SMS originally implemented SharePoint solely as a document repository, allowing its staff to store, access, and share files on the platform. As it grew to more than 300 employees, the company’s use of SharePoint matured as well. The platform is now utilized by staff for program management, and the company’s developers created widgets and workflows that allow for better collaboration and increased efficiency.
At the same time, the company’s sales staff utilizes the customer relationship management (CRM) software Salesforce CRM from salesforce.com in order to track and store information about sales opportunities. Similar to SharePoint, the company built workflows into Salesforce CRM to ensure opportunities move through the sales pipeline in the way they are supposed to.
While both systems were useful to employees, helped keep track of projects and opportunities, and increased productivity, the existence of two separate systems began to pose a challenge for SMS. “Because our sales team was using Salesforce CRM for opportunity tracking and the rest of our staff was using SharePoint for document management, we were finding that information was becoming siloed – existing in either one area or the other,” said Shi Ming Chung, Business Analyst at SMS. “In order to maximize efficiency for our staff and ensure that all teams had access to the most up-to-date, relevant information, we had an immediate need to make the two systems communicate.”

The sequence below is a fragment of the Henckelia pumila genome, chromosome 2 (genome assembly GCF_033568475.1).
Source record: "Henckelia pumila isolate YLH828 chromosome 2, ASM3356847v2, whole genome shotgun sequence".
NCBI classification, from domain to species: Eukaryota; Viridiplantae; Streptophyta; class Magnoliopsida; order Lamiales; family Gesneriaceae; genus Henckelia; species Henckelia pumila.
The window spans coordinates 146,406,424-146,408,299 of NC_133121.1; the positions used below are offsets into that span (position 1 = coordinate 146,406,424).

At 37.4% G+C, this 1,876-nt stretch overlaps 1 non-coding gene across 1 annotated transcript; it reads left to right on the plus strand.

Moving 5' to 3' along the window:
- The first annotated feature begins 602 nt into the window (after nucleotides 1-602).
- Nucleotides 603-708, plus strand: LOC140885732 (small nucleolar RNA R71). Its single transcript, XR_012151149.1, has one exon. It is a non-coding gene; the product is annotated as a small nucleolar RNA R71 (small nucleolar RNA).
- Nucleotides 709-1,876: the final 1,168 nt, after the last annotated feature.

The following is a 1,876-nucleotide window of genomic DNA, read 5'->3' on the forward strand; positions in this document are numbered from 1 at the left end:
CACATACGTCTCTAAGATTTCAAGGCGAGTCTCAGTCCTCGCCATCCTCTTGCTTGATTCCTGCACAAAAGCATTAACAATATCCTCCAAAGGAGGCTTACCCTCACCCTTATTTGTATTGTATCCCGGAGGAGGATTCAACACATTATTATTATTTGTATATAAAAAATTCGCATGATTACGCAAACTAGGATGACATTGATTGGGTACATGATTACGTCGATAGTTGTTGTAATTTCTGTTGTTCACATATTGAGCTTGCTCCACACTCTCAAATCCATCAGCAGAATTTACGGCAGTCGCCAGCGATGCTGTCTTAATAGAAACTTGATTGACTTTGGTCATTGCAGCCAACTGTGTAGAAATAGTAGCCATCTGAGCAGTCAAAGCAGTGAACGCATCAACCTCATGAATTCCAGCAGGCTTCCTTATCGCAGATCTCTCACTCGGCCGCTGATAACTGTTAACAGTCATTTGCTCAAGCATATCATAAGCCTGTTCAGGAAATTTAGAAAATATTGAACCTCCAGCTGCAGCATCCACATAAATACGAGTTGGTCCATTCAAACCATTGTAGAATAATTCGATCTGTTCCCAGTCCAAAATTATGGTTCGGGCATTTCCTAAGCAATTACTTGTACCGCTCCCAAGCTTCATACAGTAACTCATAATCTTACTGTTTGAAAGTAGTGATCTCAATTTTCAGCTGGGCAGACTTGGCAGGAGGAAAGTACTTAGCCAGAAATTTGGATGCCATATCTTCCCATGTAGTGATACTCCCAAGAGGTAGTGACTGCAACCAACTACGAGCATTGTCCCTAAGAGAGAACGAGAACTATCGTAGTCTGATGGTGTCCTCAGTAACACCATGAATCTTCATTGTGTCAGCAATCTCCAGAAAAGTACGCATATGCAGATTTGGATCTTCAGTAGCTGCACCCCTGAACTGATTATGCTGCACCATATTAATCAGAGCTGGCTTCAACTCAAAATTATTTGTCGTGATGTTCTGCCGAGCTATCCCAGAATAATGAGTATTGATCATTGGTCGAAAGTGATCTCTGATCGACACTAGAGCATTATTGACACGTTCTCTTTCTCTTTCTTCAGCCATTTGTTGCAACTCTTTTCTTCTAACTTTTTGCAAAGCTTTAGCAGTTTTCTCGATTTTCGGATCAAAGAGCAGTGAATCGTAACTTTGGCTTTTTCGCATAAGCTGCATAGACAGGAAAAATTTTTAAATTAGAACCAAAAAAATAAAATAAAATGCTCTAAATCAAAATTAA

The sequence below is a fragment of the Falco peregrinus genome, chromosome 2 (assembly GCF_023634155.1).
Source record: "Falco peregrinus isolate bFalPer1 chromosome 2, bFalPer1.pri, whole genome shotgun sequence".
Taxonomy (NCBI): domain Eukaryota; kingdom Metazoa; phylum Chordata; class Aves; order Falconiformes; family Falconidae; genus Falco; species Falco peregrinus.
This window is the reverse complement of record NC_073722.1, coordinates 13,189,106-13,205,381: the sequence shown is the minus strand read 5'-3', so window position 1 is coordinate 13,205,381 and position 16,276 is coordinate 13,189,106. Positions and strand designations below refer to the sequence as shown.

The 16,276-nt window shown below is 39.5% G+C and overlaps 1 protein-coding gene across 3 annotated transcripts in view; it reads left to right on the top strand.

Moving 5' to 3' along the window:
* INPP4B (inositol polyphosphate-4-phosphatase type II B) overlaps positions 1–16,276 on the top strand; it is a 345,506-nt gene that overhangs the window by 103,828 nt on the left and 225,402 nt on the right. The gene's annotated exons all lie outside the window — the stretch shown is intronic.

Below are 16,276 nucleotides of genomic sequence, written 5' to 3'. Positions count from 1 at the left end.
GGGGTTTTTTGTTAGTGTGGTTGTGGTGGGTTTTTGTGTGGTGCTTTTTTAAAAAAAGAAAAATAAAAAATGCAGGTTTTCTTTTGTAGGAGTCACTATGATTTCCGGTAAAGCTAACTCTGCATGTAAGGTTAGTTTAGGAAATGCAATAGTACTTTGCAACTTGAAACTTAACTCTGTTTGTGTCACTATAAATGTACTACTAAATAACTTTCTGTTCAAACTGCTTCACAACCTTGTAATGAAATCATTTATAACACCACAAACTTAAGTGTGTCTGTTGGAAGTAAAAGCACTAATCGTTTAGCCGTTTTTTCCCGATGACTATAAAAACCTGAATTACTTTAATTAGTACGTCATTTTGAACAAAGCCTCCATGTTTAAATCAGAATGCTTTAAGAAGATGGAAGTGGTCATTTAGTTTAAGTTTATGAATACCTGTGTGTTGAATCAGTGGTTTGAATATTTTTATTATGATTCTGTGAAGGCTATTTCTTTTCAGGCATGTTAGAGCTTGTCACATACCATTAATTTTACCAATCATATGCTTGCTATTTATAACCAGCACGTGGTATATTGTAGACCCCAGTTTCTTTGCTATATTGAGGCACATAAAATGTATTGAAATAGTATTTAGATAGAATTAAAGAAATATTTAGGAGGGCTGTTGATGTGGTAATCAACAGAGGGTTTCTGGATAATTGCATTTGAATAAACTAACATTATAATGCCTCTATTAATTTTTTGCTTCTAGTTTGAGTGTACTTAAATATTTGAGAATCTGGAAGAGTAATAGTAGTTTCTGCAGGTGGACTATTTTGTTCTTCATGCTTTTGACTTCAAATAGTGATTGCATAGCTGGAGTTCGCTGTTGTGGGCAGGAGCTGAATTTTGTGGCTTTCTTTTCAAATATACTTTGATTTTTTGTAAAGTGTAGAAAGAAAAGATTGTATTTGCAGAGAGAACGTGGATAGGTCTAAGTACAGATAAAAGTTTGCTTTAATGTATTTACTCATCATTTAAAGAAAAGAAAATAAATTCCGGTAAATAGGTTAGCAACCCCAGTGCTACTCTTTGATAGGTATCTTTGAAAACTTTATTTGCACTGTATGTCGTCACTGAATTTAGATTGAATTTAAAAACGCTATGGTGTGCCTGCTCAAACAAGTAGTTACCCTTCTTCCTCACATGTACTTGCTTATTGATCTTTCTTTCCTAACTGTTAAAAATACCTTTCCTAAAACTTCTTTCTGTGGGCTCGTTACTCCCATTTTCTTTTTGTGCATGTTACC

Since neither SharePoint nor Salesforce CRM offered native solutions to connect data between the two systems and the organization needed to solve this challenge faster than the six to eight months of development and testing required to build a solution internally, SMS began a search for a third-party solution.